And just like that, it was all over.
The applause came slowly at first; it was awkward for everyone in the audience. Harry Potter, who has enchanted minds since 1997, slowly faded off the silver screen and into our memories.
The knot had been tied on the fasting-selling book series and its cinematic counterparts, but it just didn’t seem right. The aurora of magic and mystery, which had spellbound hundreds of millions of people for over a decade, was now over.
Saying goodbye to the fantasy that allowed each of its readers to escape their Muggle lives and traverse dimensions into the world of Hogwarts, Quidditch, and Albus Dumbledore is tough, but finally, the big screen Potter has done J.K. Rowling’s brilliant novels some much-needed justice.
This series finale is a celebration of all that Harry Potter was.
Unlike past Potter films, the final installment leaves behind the drudgery of the laws that govern the wizarding world. Of course, the films were bound to the plots of the correlating books, but much-needed fast-paced action was definitely lacking from films one through six, as the stories were simply piecing together an untold prophecy.
While the first three quarters of the series were paced slowly and sped up only with the pivotal final battle between the story’s protagonist and antagonist, Deathly Hallows threw action-packed battles at the audience in every which way. The destruction of each horcrux left audience members clinging to their seats, and the combat between Harry and his enemies was breathtaking.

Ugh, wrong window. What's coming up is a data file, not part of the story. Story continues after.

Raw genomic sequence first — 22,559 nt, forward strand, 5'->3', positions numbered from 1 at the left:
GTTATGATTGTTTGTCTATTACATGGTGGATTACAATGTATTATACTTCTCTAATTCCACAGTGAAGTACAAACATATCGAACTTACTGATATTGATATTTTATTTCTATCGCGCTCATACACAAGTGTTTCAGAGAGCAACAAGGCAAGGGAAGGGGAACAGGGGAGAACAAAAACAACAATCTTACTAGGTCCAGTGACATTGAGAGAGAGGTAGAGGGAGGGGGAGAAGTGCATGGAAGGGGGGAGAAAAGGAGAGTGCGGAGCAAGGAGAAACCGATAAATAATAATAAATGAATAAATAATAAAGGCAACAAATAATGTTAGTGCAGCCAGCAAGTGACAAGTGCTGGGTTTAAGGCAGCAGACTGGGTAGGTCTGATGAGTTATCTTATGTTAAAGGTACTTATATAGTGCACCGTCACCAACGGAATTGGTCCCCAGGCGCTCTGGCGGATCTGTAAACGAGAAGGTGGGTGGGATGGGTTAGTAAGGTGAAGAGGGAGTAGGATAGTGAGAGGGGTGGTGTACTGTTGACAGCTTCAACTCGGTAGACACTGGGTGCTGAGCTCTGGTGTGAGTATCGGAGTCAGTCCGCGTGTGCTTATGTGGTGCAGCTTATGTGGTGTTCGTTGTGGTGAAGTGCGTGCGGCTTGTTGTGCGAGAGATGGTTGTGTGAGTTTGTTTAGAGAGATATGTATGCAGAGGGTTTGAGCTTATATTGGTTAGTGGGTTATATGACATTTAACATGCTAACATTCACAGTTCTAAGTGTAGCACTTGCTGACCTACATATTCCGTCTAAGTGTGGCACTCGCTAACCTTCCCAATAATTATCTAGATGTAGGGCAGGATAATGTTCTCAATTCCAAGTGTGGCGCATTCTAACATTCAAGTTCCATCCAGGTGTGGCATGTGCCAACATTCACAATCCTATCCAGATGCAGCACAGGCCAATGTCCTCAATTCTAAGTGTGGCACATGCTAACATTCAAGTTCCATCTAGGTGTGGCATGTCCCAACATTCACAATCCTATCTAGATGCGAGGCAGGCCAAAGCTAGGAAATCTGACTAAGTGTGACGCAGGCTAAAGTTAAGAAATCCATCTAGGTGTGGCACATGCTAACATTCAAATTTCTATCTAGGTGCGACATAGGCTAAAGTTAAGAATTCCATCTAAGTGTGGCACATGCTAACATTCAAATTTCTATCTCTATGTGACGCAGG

Magical warfare took center stage as even Neville shattered the feeble perception of himself with his courageous actions. Special effects-wise, this movie shines brilliantly as well, especially in 3D.
What made this movie better was that it managed to create a perfect medley of virtue, morality, love, and destruction without sacrificing the values it worked so hard to muster up in the previous installments. Dumbledore’s final words echoed throughout the story as Harry discovered the truth behind his scar, his mother’s death, and his connection to Voldemort.
More importantly, the series finally grows up and focuses on what Rowling says is the main theme of the series: death. Instead of dancing around the topic, Deathly Hallows approaches it maturely and effectively.
The wizarding war between the savage Death Eaters and Hogwarts was particularly riveting, as the film took defensive measures, artillery and combat to entirely new levels. The Terracotta-like soldiers and the force field were brilliantly brought to life, providing beautiful visuals. In this rare case, Rowling’s words failed to bring justice to an epic scene.
As characters like Dumbledore, Snape, and Harry captured fans’ hearts with their beyond believable charms, potions, and heartfelt messages, Potter fever spread like mad.
Overnight campouts for a book that would shortly be available in any public library were not rare when it came to Rowling and the magical world she created.
Potter was as much a part of our generation as the Beatles were to the 60s and hairdos were to the 80s, so as you Harry Potter fanatics weep for the end of your beloved heroes’ journey, view the situation in a positive light: It has been a great 14 years.